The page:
By now, most Chronicle readers are likely weary of reading about the controversy involving Heritage Row versus City Place – two proposed developments for Fifth Avenue south of William Street. For my part, I am certainly weary of writing about it. [timeline]
By way of brief recap, Heritage Row was a planned unit development for the site, which would have preserved a row of seven houses to historic district standards (in the version presented to the city council in summer 2010) and constructed three apartment buildings behind them. City Place is a “matter-of-right” project that will likely start construction in the next few weeks. [Most recent Chronicle coverage: "Chapter Added to Fifth Ave. Historic Saga"]
Why will we likely see the demolition of those seven houses instead of their preservation in some form? At the city council’s Oct. 24 meeting, Christopher Taylor (Ward 3) called it a failure by the city council to reach a compromise – on something that was less than ideal, but still reasonable.
The functioning of the city council as a body is an issue that has emerged as part of the Ward 2 city council race this year, which is being contested between independent Jane Lumm and Democratic incumbent Stephen Rapundalo. Lumm served on the council in the mid-1990s and has faced criticism from Rapundalo for being part of a group that he contends was characterized by brinksmanship and an inability to work constructively despite disagreements.
The functioning of the city council as a body is one of the themes of a email message written earlier today to members of the city council by Larry Kestenbaum. As far as I’m aware, Kestenbaum is not involved in the campaign of either Ward 2 candidate – that’s not his home ward, and he is not listed as a supporter on either of the candidates’ websites. In any case, the specific point of his email message was about the demolition of the seven houses on Fifth Avenue.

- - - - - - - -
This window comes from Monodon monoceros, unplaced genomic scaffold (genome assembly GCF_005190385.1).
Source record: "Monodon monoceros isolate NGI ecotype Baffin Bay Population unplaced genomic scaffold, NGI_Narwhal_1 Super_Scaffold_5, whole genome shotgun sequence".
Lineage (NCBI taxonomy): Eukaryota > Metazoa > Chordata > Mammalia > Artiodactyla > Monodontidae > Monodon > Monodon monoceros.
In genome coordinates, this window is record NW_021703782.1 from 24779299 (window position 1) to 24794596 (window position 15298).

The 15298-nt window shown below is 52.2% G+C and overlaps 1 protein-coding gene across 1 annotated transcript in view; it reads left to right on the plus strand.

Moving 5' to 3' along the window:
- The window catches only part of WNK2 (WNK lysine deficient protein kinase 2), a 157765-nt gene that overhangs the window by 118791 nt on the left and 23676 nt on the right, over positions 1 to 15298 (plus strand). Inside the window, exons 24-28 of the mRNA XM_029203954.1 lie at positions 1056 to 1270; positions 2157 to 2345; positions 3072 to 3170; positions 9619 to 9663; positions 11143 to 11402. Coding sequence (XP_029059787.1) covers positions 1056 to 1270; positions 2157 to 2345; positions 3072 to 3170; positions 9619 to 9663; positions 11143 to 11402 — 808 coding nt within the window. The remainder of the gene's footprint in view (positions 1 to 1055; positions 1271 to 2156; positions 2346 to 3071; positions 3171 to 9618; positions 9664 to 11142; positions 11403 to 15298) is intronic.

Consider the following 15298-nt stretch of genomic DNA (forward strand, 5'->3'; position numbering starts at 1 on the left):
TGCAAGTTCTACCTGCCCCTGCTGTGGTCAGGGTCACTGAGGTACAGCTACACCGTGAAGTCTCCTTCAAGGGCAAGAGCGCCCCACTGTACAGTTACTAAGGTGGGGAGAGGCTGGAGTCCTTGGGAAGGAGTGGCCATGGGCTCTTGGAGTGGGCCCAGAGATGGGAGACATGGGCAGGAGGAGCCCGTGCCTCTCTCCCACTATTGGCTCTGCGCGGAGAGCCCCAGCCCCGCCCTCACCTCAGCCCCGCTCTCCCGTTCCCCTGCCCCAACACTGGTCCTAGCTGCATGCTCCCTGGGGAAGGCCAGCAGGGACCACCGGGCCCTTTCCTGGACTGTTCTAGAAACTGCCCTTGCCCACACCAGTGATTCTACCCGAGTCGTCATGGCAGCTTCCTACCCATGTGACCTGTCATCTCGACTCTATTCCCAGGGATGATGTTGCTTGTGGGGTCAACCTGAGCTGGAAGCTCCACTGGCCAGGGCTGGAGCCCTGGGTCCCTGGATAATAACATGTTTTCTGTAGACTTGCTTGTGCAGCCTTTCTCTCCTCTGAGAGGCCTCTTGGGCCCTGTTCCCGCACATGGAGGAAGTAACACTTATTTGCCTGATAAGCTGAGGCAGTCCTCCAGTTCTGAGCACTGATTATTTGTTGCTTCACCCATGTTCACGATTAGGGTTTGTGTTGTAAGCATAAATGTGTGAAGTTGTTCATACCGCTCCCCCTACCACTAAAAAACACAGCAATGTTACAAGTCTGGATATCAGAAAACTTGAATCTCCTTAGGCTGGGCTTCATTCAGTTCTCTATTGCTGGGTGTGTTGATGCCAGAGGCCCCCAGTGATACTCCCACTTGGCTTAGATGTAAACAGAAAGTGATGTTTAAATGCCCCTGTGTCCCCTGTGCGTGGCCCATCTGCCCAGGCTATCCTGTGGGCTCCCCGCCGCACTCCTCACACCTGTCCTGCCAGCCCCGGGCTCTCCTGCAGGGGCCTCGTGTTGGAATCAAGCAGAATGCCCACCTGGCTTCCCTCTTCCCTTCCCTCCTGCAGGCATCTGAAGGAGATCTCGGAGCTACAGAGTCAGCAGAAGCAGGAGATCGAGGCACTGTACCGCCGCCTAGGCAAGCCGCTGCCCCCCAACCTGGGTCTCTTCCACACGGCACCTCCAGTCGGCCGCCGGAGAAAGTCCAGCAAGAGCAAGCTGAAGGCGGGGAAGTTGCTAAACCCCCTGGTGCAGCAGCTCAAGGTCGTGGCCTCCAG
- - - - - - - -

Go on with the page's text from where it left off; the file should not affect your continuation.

Kestenbaum is known to many in the community as the Washtenaw County clerk, an elected position. But he was not writing to the council as the clerk. He’s also an attorney who has a degree in land use and historic preservation from Cornell University. He served on Ann Arbor’s historic district commission in the 1990s. Also in that decade, he taught a course in historic preservation law at Eastern Michigan University. He lives in Ann Arbor.
Though his message to the council comes now, after the decisions on the South Fifth Avenue development seem to have finally been made, Kestenbaum did not exactly come late to the party as far as expressing his views on that area of the city. Writing on the now defunct ArborUpdate in August 2008, Kestenbaum stated: “I’d redesignate all of the former individual historic properties that were left unprotected after that bad court decision on 9/11/2001. And I think the area immediately south of William Street, along Fifth and Hamilton for example, should be a [historic] district.”
I think Kestenbaum’s recent email is unlikely to persuade any member of the council to take the action he suggests. But in my view, it’s a particularly well-written exposition of the idea that a city council is fairly judged by what it accomplishes as a body, not by the individual actions of its members. I think it’s important to preserve that exposition in The Chronicle’s archives.
It’s also important to preserve in the archives if it turns out that Kestenbaum’s message does manage to convince the council to set a process in motion to establish a historic district for the area.
And that’s why we’re sharing it with readers. Kestenbaum’s message begins after the jump.